Strike up some stunning notes with this soda bottle organ activity.
Strike up some stunning notes with this soda bottle organ activity.
©2007 Publications International, Ltd

These music activities for kids are designed to encourage kids' interest in music. Every kid becomes curious about music at some stage of his or her life; why not help them to discover the magical world of music?

Make music and try something fun and different with these music activities for kids. Creatively easy to put together, these activities allow children to explore music -- along with art and a dash of creativity. Are you ready to begin your exciting musical trip?

Musical Spoon Activity

You'll be surprised by the music an old spoon can make. Have kids try this musical spoon activity and see for themselves.

Shake-It-Up Musical Activity

Take some empty cans and make beautiful music. This shake-it-up musical activity is a delight for music lovers young and old.

Band Musical Activity

Do you have some old rubber bands lying around? If so, try this rubber band musical activity and stretch out some unique sounds.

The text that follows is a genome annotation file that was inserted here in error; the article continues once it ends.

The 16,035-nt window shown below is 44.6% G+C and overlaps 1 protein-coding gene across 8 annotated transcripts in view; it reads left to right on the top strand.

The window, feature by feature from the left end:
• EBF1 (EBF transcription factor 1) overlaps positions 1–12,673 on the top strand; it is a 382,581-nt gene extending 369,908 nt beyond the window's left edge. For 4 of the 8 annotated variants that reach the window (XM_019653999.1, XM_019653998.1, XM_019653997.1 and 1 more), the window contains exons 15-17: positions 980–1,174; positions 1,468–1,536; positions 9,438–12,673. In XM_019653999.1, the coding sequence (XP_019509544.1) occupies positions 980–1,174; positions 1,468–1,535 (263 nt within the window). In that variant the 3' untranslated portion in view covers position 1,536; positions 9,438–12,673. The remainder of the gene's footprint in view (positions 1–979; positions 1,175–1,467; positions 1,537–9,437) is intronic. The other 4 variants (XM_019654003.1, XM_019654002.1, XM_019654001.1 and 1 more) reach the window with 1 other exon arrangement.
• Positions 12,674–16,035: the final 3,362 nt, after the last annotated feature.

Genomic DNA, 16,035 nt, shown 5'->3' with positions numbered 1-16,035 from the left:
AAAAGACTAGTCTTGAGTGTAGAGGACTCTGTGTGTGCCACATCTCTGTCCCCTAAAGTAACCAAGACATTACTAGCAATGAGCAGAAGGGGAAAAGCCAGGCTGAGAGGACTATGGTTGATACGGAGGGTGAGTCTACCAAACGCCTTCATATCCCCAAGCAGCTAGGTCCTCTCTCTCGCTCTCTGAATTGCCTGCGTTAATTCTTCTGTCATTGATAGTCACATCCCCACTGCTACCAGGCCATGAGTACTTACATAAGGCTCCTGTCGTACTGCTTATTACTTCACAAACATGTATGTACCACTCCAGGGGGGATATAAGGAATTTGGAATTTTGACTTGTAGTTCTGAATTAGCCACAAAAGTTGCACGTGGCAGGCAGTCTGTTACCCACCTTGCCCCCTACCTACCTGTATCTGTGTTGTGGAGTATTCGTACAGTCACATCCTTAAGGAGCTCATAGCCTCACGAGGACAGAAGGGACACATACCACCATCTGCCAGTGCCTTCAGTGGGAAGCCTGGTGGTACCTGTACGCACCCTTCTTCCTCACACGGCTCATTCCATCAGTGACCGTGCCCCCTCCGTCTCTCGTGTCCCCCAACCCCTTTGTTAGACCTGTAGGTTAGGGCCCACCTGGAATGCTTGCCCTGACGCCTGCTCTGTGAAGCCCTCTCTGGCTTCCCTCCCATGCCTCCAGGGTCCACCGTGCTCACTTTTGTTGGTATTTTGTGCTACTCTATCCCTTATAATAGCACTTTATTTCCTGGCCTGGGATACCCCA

Play-and-Record Musical Activity

Are your kids having trouble learning a new musical instrument? Try this play-and-record musical activity, and hear them improve after a few days of practice.

Soda Bottle Organ Activity

Put those empty soda bottles to good use. Try this soda bottle organ activity and amaze your kids and others.

Mixing Activity

If your kids are tired of listening to the same old songs on the radio, they can make up a new ones on their own!

Note-by-Note Musical Activity

Beginning keyboard players will love making up their own music with this activity.

Musical History Activity

Shake your family tree for musical talent with this fascinating activity.

Raid the silverware drawer and start a band in the activity on the next page.

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Musical Spoon Activity for Kids

Hurray for spoons! Try this musical spoon activity for kids, and show them how easy silverware is to play.

What You'll Need:

  • Old spoon
  • Ridged metal can
  • Metal kitchen grater

Run a spoon up and down the ridges of a metal can. You'll get a nice sound. Try sliding it across all the textures of a metal kitchen grater. (Be careful not to slide your fingers on the grater!)

Think of other kitchen objects that you could use with a spoon to make music. Create your own song using all these instruments, and write your own lyrics. Then perform your musical melody for your family and friends.